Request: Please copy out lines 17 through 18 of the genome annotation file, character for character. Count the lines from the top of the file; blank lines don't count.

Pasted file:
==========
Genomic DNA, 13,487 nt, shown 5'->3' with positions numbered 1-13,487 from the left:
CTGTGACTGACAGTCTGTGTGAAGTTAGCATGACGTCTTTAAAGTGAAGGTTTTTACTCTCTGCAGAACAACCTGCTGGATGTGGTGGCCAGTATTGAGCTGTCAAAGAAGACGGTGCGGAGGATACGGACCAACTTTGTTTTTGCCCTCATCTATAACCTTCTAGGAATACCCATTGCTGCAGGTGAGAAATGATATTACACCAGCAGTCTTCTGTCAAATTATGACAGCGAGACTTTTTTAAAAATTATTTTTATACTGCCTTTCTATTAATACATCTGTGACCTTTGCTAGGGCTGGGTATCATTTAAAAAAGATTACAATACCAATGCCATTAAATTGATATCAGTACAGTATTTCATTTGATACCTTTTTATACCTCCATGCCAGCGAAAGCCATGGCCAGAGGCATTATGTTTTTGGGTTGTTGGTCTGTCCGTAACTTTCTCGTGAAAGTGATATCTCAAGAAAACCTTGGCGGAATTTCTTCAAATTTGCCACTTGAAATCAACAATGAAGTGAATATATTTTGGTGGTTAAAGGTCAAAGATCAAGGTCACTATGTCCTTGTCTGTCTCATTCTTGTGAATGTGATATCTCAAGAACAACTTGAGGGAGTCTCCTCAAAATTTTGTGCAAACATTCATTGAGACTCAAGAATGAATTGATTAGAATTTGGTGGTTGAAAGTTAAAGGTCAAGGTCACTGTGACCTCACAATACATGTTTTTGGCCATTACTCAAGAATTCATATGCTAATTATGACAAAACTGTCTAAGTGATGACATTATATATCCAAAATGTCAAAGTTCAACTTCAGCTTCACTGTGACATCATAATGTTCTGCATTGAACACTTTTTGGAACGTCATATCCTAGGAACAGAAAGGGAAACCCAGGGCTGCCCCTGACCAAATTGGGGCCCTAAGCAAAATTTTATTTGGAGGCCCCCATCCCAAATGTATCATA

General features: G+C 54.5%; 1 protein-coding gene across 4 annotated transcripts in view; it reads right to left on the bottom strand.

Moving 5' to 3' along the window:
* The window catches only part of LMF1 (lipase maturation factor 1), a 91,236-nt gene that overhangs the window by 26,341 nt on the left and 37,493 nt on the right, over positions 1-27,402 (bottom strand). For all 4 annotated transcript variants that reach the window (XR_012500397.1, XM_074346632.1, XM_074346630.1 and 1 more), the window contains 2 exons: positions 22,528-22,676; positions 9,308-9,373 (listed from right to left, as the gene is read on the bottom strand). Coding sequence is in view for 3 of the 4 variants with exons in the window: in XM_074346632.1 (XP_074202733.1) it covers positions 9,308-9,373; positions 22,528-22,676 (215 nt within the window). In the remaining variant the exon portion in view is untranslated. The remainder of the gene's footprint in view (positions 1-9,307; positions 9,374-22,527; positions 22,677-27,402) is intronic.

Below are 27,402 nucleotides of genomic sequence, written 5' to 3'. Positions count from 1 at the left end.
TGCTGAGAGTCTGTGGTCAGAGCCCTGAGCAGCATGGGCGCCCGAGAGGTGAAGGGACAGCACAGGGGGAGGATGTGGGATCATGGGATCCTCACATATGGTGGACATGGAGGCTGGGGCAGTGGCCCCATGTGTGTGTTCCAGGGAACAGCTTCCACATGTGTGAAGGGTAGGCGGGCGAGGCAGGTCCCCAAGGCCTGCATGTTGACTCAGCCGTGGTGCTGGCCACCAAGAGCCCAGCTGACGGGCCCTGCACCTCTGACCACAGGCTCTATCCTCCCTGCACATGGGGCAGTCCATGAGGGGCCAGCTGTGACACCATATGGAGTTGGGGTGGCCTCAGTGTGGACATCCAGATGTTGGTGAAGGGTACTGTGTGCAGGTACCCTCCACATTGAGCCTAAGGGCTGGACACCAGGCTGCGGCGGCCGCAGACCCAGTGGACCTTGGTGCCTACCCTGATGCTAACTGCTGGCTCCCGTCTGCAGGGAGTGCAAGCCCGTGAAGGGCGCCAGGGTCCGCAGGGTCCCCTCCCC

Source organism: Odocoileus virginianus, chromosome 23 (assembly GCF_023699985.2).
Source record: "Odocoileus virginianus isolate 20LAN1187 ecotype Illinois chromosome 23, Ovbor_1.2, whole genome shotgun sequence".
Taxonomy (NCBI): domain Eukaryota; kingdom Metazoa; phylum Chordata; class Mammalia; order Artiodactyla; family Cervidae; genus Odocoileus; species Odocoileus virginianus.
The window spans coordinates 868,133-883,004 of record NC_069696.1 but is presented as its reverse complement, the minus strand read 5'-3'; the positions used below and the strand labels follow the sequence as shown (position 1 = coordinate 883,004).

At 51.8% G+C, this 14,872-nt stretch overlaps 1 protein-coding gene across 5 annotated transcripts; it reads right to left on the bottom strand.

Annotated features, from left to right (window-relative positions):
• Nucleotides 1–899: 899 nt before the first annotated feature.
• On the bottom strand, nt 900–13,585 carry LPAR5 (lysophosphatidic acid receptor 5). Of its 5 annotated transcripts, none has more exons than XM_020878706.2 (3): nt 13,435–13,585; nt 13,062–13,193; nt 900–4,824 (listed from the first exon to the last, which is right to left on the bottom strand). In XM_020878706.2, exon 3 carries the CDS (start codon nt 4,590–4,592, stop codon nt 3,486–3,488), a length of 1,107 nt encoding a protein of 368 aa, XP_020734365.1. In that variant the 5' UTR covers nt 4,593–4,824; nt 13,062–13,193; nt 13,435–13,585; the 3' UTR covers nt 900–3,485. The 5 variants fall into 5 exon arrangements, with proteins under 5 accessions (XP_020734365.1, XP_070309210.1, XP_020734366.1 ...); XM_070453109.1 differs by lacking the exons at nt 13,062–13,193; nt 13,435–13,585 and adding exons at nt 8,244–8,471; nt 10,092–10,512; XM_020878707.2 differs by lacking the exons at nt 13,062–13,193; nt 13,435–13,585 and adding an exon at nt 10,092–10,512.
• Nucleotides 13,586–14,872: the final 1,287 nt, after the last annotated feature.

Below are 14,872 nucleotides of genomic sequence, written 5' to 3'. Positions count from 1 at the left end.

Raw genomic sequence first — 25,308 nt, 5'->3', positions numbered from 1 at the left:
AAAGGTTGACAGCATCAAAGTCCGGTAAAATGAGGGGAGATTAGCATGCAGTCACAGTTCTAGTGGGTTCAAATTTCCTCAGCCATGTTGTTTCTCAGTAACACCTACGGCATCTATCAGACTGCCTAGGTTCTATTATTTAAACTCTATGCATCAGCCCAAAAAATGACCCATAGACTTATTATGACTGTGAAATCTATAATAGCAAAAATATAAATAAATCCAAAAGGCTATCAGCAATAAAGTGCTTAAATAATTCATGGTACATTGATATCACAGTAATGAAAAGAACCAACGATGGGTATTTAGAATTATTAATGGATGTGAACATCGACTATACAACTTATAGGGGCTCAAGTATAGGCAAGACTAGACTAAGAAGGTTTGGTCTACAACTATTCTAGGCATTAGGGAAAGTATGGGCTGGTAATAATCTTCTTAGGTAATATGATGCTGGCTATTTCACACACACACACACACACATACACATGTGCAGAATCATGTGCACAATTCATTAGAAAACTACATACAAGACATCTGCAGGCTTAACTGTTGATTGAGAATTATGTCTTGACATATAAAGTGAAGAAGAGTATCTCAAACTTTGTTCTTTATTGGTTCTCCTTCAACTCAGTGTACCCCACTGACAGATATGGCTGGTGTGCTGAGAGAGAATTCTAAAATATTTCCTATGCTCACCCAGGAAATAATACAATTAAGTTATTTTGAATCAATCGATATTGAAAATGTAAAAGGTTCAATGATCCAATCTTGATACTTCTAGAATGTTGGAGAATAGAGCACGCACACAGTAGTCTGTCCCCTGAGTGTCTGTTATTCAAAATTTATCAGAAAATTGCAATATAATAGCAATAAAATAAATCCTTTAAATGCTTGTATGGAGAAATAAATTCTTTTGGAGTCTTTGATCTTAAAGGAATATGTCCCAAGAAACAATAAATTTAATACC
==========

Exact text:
Below are 14,872 nucleotides of genomic sequence, written 5' to 3'. Positions count from 1 at the left end.

Raw genomic sequence first — 25,308 nt, 5'->3', positions numbered from 1 at the left: